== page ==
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Happy Day

You made some fantastic points there. I researched this issue and found out that a good number of people will agree with your web site. Regards


How many times are we going to have to hear that another criminal with a long rap sheet was recently released from prison and killed innocent people? Some states have concealed carry laws that allow a person to legally carry a concealed weapon and shoot back at criminals. It happens every day but is rarely reported in the liberal media.
John Pitts


Frankly, I find it both shocking and stunning that a person of your personal persuasion would want to trample on the Bill of Rights as you do. One would think that the privacy of a person in their own home would be something that you would champion. Instead, you seek to establish something that sounds very much like a police state. Will you ever understand that the criminals don't obey the law, and that they get their guns the same way they get their heorin and crack? Only honest people will be affected by what you propose. The only way to reduce gun crime is by increased neighborhood policing and long sentences for violent offenders. For the sake of our civil liberties, get a clue!


"We recommend that penalties be established by statutory amendment to the existing law, and that State Police be assigned the duty of making periodic checks of registered guns."

So now you want to send armed state police (Paramilitary unit) officers into the homes of law abiding citizens "Just to check".

Nice to know where you stand on the US Constitution and the Bill of rights, But you seem to be standing directly on top of them.


While I applaud your objective of reducing gun violence by getting illegal guns off the streets, I was completely beside myself to read, in the Findings and Recommendations section of your Final Report the following recommendation:

"We recommend that penalties be established by statutory amendment to the existing law, and that State Police be assigned the duty of making periodic checks of registered guns."

So if I have an LTC and a legally purchased, registered and safely stored firearm, are you suggesting that the State Police ought to be assigned the duty of periodically checking on my firearms in my home? I would sincerely appreciate an elaboration on that recommendation. Suddenly it seems that I am being treated by a criminal, when as an LTC holder I have no felony convictions. Is this how we ought to be treating the citizenry of the State that set the torch of Liberty alight not so long ago?

Dan Egner

What is the "Illegal Gun in the House Loophole"?


Jarrett, law enforcement agencies can have all the access to gun trace data they want, so long as they're actually investigating a crime. The amendment you refer to prohibits the public from obtaining data that was never meant to be used in any statistical manner. Gun trace resuests can be made by authorities for many reasons, and do not necessarily mean the gun in question was used in a crime. The amendment prevents people from taking an incomplete data set, and engaging in fishing expeditions, designed to bankrupt and shut down firearms dealers, whose only offense might have been to file their paperwork improperly.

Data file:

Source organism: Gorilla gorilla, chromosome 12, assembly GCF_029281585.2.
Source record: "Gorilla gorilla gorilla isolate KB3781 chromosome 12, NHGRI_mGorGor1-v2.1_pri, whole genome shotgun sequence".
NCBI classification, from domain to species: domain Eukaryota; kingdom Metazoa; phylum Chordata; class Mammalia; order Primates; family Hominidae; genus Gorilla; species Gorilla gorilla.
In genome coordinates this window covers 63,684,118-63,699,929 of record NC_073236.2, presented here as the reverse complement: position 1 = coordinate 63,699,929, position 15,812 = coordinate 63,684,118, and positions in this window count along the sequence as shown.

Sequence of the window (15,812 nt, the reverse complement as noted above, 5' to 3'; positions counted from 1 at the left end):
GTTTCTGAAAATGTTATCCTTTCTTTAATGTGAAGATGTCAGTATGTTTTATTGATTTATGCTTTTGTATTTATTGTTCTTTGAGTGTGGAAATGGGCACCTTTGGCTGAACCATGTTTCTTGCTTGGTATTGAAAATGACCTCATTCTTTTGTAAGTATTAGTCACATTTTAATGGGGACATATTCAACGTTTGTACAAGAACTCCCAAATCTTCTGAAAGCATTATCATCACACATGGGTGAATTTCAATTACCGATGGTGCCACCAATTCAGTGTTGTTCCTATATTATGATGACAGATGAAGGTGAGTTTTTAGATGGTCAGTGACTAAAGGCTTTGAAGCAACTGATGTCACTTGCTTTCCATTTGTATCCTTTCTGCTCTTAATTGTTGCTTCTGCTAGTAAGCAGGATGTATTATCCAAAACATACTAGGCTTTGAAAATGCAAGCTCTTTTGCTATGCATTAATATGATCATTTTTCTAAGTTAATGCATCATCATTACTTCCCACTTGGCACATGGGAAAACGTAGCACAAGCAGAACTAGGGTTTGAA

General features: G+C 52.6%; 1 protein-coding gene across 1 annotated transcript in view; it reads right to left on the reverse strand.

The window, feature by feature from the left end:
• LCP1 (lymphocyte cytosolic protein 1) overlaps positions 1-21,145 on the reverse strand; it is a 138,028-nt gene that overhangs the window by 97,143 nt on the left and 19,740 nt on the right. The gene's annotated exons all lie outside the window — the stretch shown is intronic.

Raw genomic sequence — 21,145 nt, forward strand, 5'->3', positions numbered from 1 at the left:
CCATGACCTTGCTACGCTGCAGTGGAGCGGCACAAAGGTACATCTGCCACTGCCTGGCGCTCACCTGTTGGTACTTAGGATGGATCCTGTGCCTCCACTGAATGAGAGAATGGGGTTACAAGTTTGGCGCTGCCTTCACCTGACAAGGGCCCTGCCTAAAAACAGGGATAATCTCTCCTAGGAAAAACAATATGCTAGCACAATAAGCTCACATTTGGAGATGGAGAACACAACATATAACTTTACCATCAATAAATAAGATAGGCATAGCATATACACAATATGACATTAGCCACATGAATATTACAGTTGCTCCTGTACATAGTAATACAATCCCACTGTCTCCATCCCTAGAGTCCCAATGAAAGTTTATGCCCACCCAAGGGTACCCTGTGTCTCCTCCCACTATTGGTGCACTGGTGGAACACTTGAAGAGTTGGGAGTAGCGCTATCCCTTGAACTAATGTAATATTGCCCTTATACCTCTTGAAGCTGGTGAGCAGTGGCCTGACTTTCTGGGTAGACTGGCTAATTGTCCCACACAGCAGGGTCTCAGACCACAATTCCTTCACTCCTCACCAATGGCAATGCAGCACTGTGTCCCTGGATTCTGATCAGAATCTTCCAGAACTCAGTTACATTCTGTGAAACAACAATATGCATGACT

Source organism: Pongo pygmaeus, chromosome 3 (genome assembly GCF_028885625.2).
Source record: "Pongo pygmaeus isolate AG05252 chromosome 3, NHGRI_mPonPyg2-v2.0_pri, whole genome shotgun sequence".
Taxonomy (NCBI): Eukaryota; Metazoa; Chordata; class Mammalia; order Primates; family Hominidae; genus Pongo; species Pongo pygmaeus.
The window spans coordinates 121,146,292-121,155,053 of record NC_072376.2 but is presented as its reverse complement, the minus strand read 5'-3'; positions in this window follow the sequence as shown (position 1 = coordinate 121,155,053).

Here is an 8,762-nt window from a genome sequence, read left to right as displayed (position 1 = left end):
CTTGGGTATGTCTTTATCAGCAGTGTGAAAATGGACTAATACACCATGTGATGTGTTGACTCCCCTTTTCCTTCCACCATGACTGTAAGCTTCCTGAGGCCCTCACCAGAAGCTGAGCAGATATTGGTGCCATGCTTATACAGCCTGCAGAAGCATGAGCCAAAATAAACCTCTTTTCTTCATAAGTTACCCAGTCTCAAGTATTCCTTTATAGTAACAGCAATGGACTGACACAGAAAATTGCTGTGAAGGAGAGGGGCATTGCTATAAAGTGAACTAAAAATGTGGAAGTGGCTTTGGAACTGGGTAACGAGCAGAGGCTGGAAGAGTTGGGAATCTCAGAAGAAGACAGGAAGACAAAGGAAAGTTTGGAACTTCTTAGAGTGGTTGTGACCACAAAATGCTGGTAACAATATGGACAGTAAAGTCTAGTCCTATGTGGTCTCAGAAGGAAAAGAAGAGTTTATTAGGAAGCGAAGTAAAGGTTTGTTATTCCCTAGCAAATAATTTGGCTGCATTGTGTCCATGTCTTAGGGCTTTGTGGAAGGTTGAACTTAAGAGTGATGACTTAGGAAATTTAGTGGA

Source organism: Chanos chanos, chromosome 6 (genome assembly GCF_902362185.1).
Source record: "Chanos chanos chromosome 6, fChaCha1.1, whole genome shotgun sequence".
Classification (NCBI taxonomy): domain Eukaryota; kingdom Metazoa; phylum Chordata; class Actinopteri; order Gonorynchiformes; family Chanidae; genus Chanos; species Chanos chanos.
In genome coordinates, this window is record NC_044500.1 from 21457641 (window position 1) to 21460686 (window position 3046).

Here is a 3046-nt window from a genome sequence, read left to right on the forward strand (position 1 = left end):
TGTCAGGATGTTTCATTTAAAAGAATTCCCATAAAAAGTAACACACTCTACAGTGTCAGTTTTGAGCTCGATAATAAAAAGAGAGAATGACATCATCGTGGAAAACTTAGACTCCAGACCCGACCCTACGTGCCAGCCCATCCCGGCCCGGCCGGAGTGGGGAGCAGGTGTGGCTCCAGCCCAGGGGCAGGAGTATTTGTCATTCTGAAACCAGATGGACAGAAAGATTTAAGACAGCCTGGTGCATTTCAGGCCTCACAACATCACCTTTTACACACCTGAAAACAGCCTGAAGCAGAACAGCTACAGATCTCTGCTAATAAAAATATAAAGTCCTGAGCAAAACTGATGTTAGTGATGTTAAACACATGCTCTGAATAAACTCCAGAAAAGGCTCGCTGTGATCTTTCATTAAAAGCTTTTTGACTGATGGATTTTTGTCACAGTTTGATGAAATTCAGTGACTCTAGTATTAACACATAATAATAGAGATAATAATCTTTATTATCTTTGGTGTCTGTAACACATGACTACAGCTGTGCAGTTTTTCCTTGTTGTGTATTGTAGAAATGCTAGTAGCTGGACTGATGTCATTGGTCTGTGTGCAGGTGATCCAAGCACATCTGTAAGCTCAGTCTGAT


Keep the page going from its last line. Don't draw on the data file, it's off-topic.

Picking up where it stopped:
This, like nearly every other measure you have proposed in your "illustrious" career in the MGC, would do little more than impact the law-abiding gun owning community.

Over the last three years, as I have become more and more impassioned in this arena (trying to get the City of Boston to give you permission to own a handgun will have that effect on you), I have never heard anyone in your position in Massachusetts advocate for longer mandatory sentences for the PEOPLE who are using guns in the commission of violent crime.

Nor, have I heard much about looking for ways to hold our judges more accountable for letting violent offenders back on the streets with a mere slap on the wrist (11 days on a charge of illegal gun possession for an individual with multiple prior convictions, including armed robbery). Yeah, maybe forcing a woman to wait 30 days to buy a handgun to defend herself against a violent ex-husband would help.

You could shut down every gun shop in the country, enact every one of the gun laws on your dream list (ballistic fingerprinting, smart guns, ban on private transfers, ammunition taxes, etc.), and the criminal class in Boston would carry on as if nothing happened.

This notion that one can legislate morality, or eliminate the black market on illegal guns and drugs, with the stroke of a pen is utter foolishness. In other words, business as usual in Massachusetts.

Sean Caron

I applaud the effort to bolster the way we enforce gun regulations. Utilizing 21st century information technology and closing loopholes to enforce our gun laws are common sense ways to ensure that police and prosecutors have the tools they need to do thier jobs. Smarter policing and prosecution can take us a long way, but the best way to stop gun violence is to create an environment where crime, drugs and guns are not a way of life for many of our young people. We need to increase social opportunities for youth to divert them from that path early in life. After-school programs, youth development programs and mentoring opportunities are cost-effective strategies to prevent gun violence long before that becomes an option for a young person by creating a sense of hope and community. The Shannon Community Safety Initiative balances the need for enhanced targeted law enforcement and increased social opportunities. It is a valuable tool to prevent crime before it happens and I hope its refunded and expanded soon.

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